Research – Green zones reduce effects of global warming in cities
Posted in Research by fedwards on May 30th, 2007
Need more research to support increased green space in cities? A study recently released by the University of Manchester states that “a mere 10% increase in the amount of green space in built-up centres would reduce urban surface temperatures by as much as 4 degrees. The reduction in heat occurs due to a process called transpiration, when water evaporates from leaves and vegetation cooling the surrounding air. Dr Ennos, who worked on the project with Professor John Handley and Dr Susannah Gill states:
“Such a reduction has important implications for human comfort and health within urban areas and opportunities need to be taken to increase green space cover wherever structural changes are occurring within urban areas, as well as planting street trees or developing green roofs”.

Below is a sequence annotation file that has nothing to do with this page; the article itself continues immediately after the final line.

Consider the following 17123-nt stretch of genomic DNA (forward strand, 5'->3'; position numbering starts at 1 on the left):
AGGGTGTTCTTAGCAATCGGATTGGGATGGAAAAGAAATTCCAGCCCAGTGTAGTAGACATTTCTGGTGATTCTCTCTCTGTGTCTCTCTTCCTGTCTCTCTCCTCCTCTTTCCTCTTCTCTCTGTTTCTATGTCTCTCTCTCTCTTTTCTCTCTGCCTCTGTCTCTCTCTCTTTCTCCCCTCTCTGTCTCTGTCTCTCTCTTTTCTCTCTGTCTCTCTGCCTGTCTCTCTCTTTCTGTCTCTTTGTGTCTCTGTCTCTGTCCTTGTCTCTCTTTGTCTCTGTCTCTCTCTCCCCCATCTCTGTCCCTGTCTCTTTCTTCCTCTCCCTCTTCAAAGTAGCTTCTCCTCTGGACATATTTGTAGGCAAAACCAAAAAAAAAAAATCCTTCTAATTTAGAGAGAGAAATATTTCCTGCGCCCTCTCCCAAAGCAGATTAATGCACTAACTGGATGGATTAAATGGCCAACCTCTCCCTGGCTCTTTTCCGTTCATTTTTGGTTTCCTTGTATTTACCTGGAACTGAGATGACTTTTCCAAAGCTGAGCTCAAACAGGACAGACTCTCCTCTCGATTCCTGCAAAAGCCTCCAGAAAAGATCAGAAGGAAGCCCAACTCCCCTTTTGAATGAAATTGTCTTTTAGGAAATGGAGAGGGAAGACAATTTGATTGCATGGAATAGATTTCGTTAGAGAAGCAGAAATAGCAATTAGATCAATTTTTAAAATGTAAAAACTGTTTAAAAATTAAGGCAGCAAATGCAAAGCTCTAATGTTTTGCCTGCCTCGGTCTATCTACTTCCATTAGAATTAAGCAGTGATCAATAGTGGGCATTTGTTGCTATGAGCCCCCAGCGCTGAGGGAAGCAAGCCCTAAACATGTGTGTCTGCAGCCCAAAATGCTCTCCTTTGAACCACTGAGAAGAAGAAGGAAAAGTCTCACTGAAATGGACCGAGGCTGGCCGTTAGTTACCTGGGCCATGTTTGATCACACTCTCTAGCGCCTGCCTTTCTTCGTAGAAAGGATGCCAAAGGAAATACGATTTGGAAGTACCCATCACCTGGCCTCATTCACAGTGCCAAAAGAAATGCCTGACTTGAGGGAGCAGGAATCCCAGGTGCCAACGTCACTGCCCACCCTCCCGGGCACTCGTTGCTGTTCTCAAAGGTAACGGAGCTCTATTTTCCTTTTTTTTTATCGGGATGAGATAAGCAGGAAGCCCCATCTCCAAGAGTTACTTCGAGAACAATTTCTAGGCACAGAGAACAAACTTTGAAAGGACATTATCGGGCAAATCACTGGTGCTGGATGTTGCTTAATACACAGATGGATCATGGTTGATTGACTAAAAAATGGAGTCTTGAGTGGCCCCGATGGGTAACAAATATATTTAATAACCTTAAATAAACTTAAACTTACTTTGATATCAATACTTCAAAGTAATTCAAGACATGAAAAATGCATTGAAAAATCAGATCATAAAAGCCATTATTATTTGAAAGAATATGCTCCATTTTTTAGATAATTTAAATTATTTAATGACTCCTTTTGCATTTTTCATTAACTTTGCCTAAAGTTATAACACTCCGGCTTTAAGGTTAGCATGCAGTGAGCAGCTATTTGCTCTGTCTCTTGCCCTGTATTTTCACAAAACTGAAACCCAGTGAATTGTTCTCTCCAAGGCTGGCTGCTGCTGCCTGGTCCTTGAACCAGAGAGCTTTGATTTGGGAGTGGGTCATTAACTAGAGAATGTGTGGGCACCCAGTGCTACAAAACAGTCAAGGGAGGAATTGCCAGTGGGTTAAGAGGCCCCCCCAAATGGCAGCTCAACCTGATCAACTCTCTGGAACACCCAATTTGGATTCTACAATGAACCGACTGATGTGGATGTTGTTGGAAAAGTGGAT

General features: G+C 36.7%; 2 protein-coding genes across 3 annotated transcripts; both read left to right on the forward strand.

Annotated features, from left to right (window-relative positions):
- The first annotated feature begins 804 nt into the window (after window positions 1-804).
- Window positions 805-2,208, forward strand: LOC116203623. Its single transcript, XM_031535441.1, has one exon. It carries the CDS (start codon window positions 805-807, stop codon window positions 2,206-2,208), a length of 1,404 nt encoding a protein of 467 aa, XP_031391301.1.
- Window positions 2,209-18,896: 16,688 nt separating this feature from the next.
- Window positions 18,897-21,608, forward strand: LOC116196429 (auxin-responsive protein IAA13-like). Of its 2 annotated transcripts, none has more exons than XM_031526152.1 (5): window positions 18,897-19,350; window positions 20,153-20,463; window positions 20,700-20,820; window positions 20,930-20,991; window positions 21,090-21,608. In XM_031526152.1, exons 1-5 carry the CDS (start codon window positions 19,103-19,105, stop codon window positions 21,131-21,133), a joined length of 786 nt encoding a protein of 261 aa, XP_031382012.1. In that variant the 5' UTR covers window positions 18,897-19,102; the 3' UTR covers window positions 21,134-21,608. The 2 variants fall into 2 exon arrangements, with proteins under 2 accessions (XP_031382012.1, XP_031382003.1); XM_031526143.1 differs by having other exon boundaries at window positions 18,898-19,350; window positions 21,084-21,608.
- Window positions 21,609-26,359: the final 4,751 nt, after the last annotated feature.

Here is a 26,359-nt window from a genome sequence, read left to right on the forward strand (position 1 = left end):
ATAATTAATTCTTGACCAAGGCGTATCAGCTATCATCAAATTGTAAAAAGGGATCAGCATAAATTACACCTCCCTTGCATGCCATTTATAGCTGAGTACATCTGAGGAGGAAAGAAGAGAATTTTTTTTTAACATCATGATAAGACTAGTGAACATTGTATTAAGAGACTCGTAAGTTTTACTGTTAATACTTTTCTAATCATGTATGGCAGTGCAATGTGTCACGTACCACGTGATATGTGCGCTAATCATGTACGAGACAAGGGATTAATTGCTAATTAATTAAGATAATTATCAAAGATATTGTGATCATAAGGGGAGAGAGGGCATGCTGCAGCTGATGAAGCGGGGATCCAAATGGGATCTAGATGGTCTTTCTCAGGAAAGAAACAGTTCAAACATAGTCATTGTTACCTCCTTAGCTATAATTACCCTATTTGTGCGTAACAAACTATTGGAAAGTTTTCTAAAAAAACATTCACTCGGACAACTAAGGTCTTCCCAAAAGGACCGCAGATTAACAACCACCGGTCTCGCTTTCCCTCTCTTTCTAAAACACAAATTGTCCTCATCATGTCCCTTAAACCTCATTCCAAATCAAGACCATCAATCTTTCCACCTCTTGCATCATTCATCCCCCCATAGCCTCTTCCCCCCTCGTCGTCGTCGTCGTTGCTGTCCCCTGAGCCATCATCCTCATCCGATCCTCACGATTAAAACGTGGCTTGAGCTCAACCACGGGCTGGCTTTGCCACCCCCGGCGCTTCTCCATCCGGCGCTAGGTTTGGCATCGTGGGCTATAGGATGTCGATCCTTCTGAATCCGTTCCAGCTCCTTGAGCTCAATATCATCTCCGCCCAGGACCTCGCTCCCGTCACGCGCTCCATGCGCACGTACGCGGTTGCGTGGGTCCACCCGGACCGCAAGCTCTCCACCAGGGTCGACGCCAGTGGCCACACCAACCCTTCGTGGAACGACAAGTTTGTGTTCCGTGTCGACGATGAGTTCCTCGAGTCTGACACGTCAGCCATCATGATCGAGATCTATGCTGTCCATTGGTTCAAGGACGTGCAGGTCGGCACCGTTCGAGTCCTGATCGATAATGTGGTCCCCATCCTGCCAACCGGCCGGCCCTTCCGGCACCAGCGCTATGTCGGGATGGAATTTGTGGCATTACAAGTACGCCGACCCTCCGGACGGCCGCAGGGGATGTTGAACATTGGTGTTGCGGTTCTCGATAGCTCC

Increased green space also has implications for water storage in the city. According to Dr Ennos:
“By the 2080s, our summers will be hotter and drier but winters are predicted to become wetter. An extreme wet winter’s day by the 2080s will deliver almost 50% more rain than is currently experienced. Based on an existing model, we have calculated that these more powerful storms would increase the amount of run-off from urban areas by more than 80%. Unfortunately, increasing the amount of green space only has a limited effect in reducing run-off and so flash flooding will become an increasing problem in our cities. Conversely, the warmer, drier summer months will reduce the amount of water available to plants and, during the longer droughts, this will reduce transpiration with its associated cooling effect. In order for the cooling effect of green spaces to work when it is most needed, cities would need to develop ways to store additional water, which could then be used to irrigate the green spaces during drier months.”
See the University of Manchester website for more information. The research report has also been published in Built Environment.